Yesterday I participated in the Out of the Darkness Community Walk at a town in North Carolina where I live. It was a two and a half hour trek. Lasst year I also walked with my dad. It was in September and much hotter here in the south – in the nineties. I know. Yuck. It was so hot that I got heat stroke. But I was heavier and less in shape a year ago which could have also contributed. I remember breaking down when the former country band “Alabama” sang, I believe there are angels among us. I thought of my former roommate in California who saved my life by calling for an ambulance. That was the first time I tried to kill myself. That was the first time that it didn’t make sense, that no one could understand it or me. It just was.
Earon saved my life and I will be forever greatful. She is my guardian angel. Without her I would be dead. How do you thank someone for that? There is no way. Nothing is enough. The vocabulary doesn’t contain enough words. So, on Facebook sometimes I hit her up with a message calling her my angel, because she is.
The walk is also particularly hard for me because I think of those I would have left behind has I died any of the multiple times I have tried. There are speakers who give astronomical numbers of people who have died in the country and in my state. It all feels senseless, to leave everyone behind – so hurt, with so many tears and anniversaries. This is not an anniversary I want to leave them with. They tell us that suicide is the tenth leading cause of death in America. It wakes me up, makes me realize that there are too many that people I would hurt if I died that way. I know this sounds trite, but what about my dogs, always waiting for my return. Not understanding where I’ve gone and why and when I would be back.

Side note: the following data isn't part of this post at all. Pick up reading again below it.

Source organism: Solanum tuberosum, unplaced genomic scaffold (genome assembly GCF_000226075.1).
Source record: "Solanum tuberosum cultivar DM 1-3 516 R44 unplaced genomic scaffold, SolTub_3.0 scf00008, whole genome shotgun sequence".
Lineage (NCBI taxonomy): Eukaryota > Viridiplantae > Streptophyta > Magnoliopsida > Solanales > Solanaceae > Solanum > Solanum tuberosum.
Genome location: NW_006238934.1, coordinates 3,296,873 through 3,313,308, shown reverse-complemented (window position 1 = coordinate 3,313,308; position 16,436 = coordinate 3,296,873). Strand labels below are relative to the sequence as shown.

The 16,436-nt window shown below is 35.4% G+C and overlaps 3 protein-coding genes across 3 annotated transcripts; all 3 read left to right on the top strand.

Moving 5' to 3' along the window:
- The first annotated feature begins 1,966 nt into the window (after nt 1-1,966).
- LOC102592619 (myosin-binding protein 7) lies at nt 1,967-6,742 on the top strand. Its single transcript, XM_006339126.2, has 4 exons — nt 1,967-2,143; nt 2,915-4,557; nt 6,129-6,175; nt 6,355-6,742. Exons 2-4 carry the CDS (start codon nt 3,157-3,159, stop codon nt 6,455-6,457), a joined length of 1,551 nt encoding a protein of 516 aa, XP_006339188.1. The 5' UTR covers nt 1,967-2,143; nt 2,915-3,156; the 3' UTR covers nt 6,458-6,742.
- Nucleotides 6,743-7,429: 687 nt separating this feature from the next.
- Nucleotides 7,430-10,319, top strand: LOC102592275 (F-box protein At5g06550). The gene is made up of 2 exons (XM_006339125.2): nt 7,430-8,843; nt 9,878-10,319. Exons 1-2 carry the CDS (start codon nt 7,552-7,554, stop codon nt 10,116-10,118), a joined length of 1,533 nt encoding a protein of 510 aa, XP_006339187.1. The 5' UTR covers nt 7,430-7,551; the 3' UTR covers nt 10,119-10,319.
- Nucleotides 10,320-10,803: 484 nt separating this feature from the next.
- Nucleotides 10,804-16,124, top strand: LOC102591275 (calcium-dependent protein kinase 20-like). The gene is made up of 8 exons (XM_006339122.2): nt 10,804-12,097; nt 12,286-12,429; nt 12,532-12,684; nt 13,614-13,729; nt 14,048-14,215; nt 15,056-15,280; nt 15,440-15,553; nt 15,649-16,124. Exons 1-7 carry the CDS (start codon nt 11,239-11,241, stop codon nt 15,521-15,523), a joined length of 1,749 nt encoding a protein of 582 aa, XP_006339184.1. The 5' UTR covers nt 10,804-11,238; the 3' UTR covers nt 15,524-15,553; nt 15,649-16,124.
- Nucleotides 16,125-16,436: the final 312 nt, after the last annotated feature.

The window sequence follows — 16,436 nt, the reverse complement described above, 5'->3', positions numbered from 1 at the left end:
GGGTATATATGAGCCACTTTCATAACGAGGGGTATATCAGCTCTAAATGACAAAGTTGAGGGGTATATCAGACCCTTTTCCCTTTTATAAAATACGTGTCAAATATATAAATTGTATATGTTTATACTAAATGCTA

I’d like to promise you that I will never try again but all the other times I was out of my mind. I didn’t know what happened. One minute my feet are in the pool, the next I am drugged out on the linoleum. One minute I am a pretty smiling face looking into a camera on my phone then posting it on Facebook an hour later, I go into the hospital. So yeah, most of the time I don’t remember what I was thinking or why. I just do shit and even then, being hospitalized, hurts those who love me.
And that is kind of how it is for all of us who act on suicidal thoughts – we aren’t thinking about everyone we will hurt. We are living in this temporary limbo where what we probably feel is pain or hopelessness or both and there isn’t enough room in there, in our minds, to think of everyone else.
I encourage you to raise money or at least attend and walk in an Out of the Darkness Walk in support of the cause. Also, read up on some of the stats in you state and figure out what you can do to help. For me it was writing my book, “There Comes a Light: A Memoir of Mental Illness” and doing talks and readings. I haven’t always been this open about my illness, but as the nonprofit This is My Brave states – Storytelling Saves Lives. And though it may be scary or uncomfortable, share your story. You will be amazed by how many people knows someone with bipolar disorder or who know something personal about suicide.